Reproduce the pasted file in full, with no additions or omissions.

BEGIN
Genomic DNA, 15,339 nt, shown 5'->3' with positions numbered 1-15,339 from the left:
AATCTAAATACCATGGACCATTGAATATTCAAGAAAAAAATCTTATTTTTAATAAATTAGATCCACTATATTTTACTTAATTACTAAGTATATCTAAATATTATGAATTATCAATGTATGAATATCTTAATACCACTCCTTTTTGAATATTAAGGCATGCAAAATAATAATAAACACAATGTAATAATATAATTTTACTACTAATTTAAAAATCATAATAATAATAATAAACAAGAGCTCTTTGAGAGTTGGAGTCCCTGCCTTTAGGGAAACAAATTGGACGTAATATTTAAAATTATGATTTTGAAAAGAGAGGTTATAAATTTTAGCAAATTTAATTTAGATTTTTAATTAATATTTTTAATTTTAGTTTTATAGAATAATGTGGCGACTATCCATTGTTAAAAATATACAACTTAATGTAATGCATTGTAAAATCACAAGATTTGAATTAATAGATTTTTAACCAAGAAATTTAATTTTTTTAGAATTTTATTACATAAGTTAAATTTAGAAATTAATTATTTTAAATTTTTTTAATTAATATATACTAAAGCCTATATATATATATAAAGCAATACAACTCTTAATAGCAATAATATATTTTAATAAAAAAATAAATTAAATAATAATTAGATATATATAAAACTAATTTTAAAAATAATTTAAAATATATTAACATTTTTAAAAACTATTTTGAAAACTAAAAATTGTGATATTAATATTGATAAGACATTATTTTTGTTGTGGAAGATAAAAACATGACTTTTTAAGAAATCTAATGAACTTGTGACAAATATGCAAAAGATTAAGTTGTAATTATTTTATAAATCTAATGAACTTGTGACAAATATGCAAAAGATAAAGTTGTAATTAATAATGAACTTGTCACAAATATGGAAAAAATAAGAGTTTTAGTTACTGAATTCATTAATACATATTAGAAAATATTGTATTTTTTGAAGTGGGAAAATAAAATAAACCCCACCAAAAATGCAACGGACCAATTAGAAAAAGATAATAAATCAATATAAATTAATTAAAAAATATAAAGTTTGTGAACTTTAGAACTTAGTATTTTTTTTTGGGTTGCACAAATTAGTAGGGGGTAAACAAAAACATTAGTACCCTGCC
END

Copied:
Genomic DNA, 15,339 nt, shown 5'->3' with positions numbered 1-15,339 from the left:
AATCTAAATACCATGGACCATTGAATATTCAAGAAAAAAATCTTATTTTTAATAAATTAGATCCACTATATTTTACTTAATTACTAAGTATATCTAAATATTATGAATTATCAATGTATGAATATCTTAATACCACTCCTTTTTGAATATTAAGGCATGCAAAATAATAATAAACACAATGTAATAATATAATTTTACTACTAATTTAAAAATCATAATAATAATAATAAACAAGAGCTCTTTGAGAGTTGGAGTCCCTGCCTTTAGGGAAACAAATTGGACGTAATATTTAAAATTATGATTTTGAAAAGAGAGGTTATAAATTTTAGCAAATTTAATTTAGATTTTTAATTAATATTTTTAATTTTAGTTTTATAGAATAATGTGGCGACTATCCATTGTTAAAAATATACAACTTAATGTAATGCATTGTAAAATCACAAGATTTGAATTAATAGATTTTTAACCAAGAAATTTAATTTTTTTAGAATTTTATTACATAAGTTAAATTTAGAAATTAATTATTTTAAATTTTTTTAATTAATATATACTAAAGCCTATATATATATATAAAGCAATACAACTCTTAATAGCAATAATATATTTTAATAAAAAAATAAATTAAATAATAATTAGATATATATAAAACTAATTTTAAAAATAATTTAAAATATATTAACATTTTTAAAAACTATTTTGAAAACTAAAAATTGTGATATTAATATTGATAAGACATTATTTTTGTTGTGGAAGATAAAAACATGACTTTTTAAGAAATCTAATGAACTTGTGACAAATATGCAAAAGATTAAGTTGTAATTATTTTATAAATCTAATGAACTTGTGACAAATATGCAAAAGATAAAGTTGTAATTAATAATGAACTTGTCACAAATATGGAAAAAATAAGAGTTTTAGTTACTGAATTCATTAATACATATTAGAAAATATTGTATTTTTTGAAGTGGGAAAATAAAATAAACCCCACCAAAAATGCAACGGACCAATTAGAAAAAGATAATAAATCAATATAAATTAATTAAAAAATATAAAGTTTGTGAACTTTAGAACTTAGTATTTTTTTTTGGGTTGCACAAATTAGTAGGGGGTAAACAAAAACATTAGTACCCTGCC